The Shape of the Universe is...

...football (soccer for Americans), a volleyball , a doughnut or even a pringle. However, according to New Scientist on Thursday, the Universe could be shaped like a medieval horn.

Once again this is someone's pet theory for the shape of the Universe that has been invented to explain the data from NASA's Wilkinson Microwave Anisotropy Probe (WMAP). One of the biggest puzzles to come from the data is the low l multipole or more simply, why there isn't as much large scale structure in the background radiation from the Big Bang as was expected. This also comes at a time when the football shaped Universe might be running into some problems as it predicts repeating structure which isn't seen.

It can't be long before we get a Universe shaped like a small plastic toy from a Christmas cracker.

Posted in astro blog by Stuart on Sunday 18th Apr 2004 (15:47 UTC) | Permalink

BBC Cone of Light

Big beams of light shining up into the sky seem to be becoming more and more popular and many people who care about light pollution object to them. Previously I have mentioned Barnsley's Halo of Light but now it seems that the BBC have decided to get in on the act by creating a 900m (3000ft) light sculpture at BBC Broadcasting House. They have commissioned artist Jaume Plensa to design it and have so far got approval from the Civil Aviation Authority and Westminster Councils Planning and City Development Committee.

Although the sculpture has a very worthy purpose - to commemorate news journalists around the world who have lost their lives - it will add even more light pollution to an already very bright capital. Why not put a time limit on it so it doesn't stay on all night? I wonder what planet hunters around other stars would make of the faint orange glow coming from the Earth?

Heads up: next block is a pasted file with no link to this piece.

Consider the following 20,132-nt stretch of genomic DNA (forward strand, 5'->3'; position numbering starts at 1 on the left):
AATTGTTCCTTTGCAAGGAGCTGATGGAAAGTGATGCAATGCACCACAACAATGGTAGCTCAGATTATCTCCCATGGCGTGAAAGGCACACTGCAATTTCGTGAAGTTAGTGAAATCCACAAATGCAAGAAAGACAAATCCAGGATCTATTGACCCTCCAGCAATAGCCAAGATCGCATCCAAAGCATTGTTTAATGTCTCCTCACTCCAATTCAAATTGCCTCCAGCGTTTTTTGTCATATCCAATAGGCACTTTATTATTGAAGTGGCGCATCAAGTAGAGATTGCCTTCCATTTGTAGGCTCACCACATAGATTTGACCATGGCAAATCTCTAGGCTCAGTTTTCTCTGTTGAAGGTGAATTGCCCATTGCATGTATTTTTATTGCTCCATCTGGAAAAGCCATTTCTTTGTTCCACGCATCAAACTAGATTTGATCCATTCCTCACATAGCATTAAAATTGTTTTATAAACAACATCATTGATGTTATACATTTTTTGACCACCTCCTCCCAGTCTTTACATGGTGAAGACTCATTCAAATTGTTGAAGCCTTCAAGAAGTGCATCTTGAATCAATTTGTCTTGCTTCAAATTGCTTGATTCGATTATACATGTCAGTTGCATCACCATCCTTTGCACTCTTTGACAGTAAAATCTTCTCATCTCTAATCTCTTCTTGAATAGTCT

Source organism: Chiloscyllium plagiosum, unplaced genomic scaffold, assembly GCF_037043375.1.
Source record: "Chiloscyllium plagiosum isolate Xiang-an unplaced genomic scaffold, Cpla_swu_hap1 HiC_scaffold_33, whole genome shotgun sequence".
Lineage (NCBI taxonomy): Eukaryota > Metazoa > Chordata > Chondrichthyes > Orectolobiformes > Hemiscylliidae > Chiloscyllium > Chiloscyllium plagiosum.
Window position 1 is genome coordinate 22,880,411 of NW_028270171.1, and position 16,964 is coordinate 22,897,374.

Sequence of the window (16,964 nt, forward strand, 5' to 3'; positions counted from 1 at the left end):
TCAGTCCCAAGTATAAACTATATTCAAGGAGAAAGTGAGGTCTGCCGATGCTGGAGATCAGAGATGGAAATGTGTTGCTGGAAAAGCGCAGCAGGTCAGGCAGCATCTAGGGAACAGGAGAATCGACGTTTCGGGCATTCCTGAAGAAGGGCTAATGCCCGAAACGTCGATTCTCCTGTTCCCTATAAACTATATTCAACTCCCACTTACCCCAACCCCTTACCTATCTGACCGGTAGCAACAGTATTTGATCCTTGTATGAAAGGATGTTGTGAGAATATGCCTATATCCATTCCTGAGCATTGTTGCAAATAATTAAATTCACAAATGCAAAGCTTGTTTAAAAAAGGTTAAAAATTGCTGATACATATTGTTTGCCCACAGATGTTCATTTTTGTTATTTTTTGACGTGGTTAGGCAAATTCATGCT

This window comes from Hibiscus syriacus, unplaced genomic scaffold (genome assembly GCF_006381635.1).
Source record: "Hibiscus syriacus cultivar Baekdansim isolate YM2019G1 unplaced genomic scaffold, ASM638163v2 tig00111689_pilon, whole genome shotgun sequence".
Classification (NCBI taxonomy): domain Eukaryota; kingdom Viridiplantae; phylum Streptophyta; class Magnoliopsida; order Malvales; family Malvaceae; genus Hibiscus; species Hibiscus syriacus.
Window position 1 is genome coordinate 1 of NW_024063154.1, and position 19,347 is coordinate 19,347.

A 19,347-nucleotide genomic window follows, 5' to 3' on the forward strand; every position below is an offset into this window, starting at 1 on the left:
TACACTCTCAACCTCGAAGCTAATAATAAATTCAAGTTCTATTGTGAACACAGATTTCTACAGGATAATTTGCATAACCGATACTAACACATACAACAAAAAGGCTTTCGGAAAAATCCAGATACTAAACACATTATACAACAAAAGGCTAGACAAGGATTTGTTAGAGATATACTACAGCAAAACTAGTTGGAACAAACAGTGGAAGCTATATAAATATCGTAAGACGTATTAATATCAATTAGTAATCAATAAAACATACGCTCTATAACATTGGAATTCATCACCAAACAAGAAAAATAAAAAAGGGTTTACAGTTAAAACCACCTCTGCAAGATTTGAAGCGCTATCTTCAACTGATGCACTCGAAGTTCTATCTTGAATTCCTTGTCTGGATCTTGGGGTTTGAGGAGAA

Posted in astro blog by Stuart on Sunday 18th Apr 2004 (15:09 UTC) | Permalink

Stupid Questions

I discovered the weblog of Carolyn Petersen who writes about space and astronomy related things (note the image of Venus and the Moon which looks quite similar to mine). I was interested in her story about a teacher in a planetarium lecture she was giving. It seems that a young girl asked her a question and before Carolyn had chance to answer, the teacher interrupted saying it was a stupid question. As Carolyn rightly points out, most questions about astronomy are not stupid and children quite often ask really good ones. If we don't ask questions how will we ever know the answers?

Posted in astro blog by Stuart on Monday 12th Apr 2004 (16:41 UTC) | Permalink

The Big Rip

You may have heard of the Big Bang, the Big Crunch and possibly even the Big Chill as fates of the Universe. A new one on me was the Big Rip which was mentioned yesterday morning at one of the sessions in the National Astronomy Meeting at Milton Keynes. The talk was by Isobel Hook - an astrophysicist who works at the University of Oxford.

Using information from things such as the Supernova Legacy Survey and the Supernova Cosmology Project, it became apparent that the Universe seems to be expanding and the expansion is getting faster. This is caused by what is known as 'dark energy' which we now think is what about 70% of the Universe consists of (normal matter that we are made of is only a few percent!). If the Universe expands and this expansion is accelerating faster than a certain amount, we will gradually lose sight of other galaxies - it was pointed out that extragalactic astronomy will gradually become less interesting! However Caldwell et. al. (2003) say that if the acceleration is large enough, matter could be pushed apart violently by 'phantom energy' and this is termed the Big Rip.

In other words, in the future, the galaxy may not be able to hold itself together by gravity as phantom energy works against it. In one model this would happen 60 million years before the end of the Universe. At End of the Universe - 3 months, the solar system would be torn apart, closely followed by the Earth exploding with only 30 minutes to go!

We really need to write a book titled "101 ways to end the Universe".

Posted in astro blog by Stuart on Friday 02nd Apr 2004 (22:44 UTC) | Permalink
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